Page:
And on another front, startup company Zediva is being sued by all 6 major movie studios over its service that “rents” DVDs to consumers and then streams them over the internet.  Each customer has exclusive use of a DVD disc and a DVD player.  Again, the studios are claiming copyright infringement, calling Zediva’s business model a “gimmick”.  All Zediva is really doing is putting a DVD into a player, pressing play, and then sending the customer the output signal directly.  They just happen to be using the internet instead of a wire.

[Next, I imagine, it will be illegal for me to stand outside my neighbor’s house and watch a DVD on his TV through the window.]

Logically, Zediva and the cable providers seem to be on reasonably solid ground.  Legally, who knows?

Regardless, the notion that this has anything to do with distribution or copyrights is beside the point.  What’s really being fought over is the ability to make money in new ways by using the Internet.  Or as the late Senator Ted Stevens of Alaska laughingly called it, “a series of Tubes.”   Time Warner Cable’s app does in fact use IP to move video around, though it is exclusively on its own cables.  And while Zediva uses the open internet, there is precedent in the form of virtual circuits to think of that transmission channel as being private and dedicated.

In a way, these links are functionally no different than wires.  Perhaps Senator Stevens was more right than his detractors thought.  Companies are using the internet just as if it was a series of private pipes, or tubes.  So why wouldn’t these distributors have the right to send video this way?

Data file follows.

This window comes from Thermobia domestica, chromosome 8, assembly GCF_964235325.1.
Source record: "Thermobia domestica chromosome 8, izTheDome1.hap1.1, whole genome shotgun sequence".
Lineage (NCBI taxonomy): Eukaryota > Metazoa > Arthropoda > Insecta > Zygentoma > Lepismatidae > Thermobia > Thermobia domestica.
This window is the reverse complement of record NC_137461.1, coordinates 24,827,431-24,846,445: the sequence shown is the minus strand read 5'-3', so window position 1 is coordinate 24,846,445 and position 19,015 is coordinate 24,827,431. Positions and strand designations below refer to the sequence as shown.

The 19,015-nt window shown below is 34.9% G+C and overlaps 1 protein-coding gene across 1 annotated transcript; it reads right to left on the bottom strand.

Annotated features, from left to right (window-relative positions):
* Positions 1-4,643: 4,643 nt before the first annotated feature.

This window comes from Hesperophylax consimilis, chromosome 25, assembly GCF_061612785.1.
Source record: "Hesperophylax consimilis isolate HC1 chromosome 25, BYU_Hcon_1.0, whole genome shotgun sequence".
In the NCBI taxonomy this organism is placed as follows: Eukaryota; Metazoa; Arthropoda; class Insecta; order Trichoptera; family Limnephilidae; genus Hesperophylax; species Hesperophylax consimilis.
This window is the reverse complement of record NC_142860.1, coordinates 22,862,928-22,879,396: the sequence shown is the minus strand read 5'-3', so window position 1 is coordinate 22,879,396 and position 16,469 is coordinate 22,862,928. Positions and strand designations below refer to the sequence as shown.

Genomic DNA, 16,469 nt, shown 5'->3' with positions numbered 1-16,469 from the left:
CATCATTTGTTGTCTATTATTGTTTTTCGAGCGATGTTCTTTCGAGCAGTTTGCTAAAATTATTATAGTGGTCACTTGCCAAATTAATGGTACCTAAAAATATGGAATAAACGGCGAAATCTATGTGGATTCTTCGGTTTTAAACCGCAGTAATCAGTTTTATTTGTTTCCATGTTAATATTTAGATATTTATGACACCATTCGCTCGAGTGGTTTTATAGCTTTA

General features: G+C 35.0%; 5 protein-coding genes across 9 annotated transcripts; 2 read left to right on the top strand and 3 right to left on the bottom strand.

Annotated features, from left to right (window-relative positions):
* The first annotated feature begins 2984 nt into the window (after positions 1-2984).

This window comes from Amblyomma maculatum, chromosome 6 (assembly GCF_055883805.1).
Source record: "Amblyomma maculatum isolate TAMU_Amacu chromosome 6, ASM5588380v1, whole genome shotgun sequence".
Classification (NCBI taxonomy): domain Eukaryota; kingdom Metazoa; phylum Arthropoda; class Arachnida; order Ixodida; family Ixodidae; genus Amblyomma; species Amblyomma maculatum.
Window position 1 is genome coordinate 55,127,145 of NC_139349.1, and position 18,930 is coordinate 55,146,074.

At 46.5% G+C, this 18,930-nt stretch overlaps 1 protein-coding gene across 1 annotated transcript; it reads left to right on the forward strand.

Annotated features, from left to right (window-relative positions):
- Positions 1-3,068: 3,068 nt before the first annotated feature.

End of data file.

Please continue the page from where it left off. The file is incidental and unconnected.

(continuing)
Because it interferes with the content owners and networks from getting two things they dearly want:  (1) unfettered control over using the internet to sell content directly to consumers, and (2) ownership of customer information for marketing (read: monetization) purposes.

Every movie Zediva rents and shows is one that a studio can’t derive its own rental income from.  When people watch Mad Men or Survivor from the dining room on an iPad, that’s one more episode that can’t be monetized through iTunes or Netflix (NFLX), or viewed on ad-supported Hulu.

What’s worse, when an iPad,  smartphone, or netbook is used to view video streamed through a cable or satellite provider, the content sellers have no information about the end user.  If they could sell or rent directly, they’d gain valuable demographic and other information that could be used for marketing purposes or monetized via ad networks.

They know that content is not king; the customer is king.  Networks and studios would love to be able to eliminate the middle man if they could.  And they don’t want to be beholden to Apple (AAPL), the way music publishers are now and magazine publishers are quickly becoming.

To own the customer is to be prepared for the day when consumers “cut the cord” on cable.  And when they use tablets and smartphones instead of a TV.